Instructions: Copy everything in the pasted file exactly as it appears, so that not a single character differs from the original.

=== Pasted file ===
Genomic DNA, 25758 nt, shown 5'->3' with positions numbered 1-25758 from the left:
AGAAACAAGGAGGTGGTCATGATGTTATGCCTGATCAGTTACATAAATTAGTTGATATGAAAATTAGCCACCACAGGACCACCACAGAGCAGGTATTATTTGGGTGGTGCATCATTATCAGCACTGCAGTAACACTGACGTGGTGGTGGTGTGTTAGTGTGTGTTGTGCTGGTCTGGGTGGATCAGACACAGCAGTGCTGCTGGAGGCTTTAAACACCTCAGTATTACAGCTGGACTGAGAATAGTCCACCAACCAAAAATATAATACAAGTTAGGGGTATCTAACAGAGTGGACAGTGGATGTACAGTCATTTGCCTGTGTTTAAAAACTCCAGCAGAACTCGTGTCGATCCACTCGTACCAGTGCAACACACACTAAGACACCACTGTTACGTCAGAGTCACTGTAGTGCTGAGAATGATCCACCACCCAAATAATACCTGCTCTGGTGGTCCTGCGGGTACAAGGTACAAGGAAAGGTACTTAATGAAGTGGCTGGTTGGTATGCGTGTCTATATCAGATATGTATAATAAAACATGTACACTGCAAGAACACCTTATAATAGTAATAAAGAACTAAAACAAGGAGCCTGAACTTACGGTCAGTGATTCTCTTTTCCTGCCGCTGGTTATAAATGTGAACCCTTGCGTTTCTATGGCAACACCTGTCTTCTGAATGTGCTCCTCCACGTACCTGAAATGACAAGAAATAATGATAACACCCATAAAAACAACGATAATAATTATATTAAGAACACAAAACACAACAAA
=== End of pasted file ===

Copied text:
Genomic DNA, 25758 nt, shown 5'->3' with positions numbered 1-25758 from the left:
AGAAACAAGGAGGTGGTCATGATGTTATGCCTGATCAGTTACATAAATTAGTTGATATGAAAATTAGCCACCACAGGACCACCACAGAGCAGGTATTATTTGGGTGGTGCATCATTATCAGCACTGCAGTAACACTGACGTGGTGGTGGTGTGTTAGTGTGTGTTGTGCTGGTCTGGGTGGATCAGACACAGCAGTGCTGCTGGAGGCTTTAAACACCTCAGTATTACAGCTGGACTGAGAATAGTCCACCAACCAAAAATATAATACAAGTTAGGGGTATCTAACAGAGTGGACAGTGGATGTACAGTCATTTGCCTGTGTTTAAAAACTCCAGCAGAACTCGTGTCGATCCACTCGTACCAGTGCAACACACACTAAGACACCACTGTTACGTCAGAGTCACTGTAGTGCTGAGAATGATCCACCACCCAAATAATACCTGCTCTGGTGGTCCTGCGGGTACAAGGTACAAGGAAAGGTACTTAATGAAGTGGCTGGTTGGTATGCGTGTCTATATCAGATATGTATAATAAAACATGTACACTGCAAGAACACCTTATAATAGTAATAAAGAACTAAAACAAGGAGCCTGAACTTACGGTCAGTGATTCTCTTTTCCTGCCGCTGGTTATAAATGTGAACCCTTGCGTTTCTATGGCAACACCTGTCTTCTGAATGTGCTCCTCCACGTACCTGAAATGACAAGAAATAATGATAACACCCATAAAAACAACGATAATAATTATATTAAGAACACAAAACACAACAAA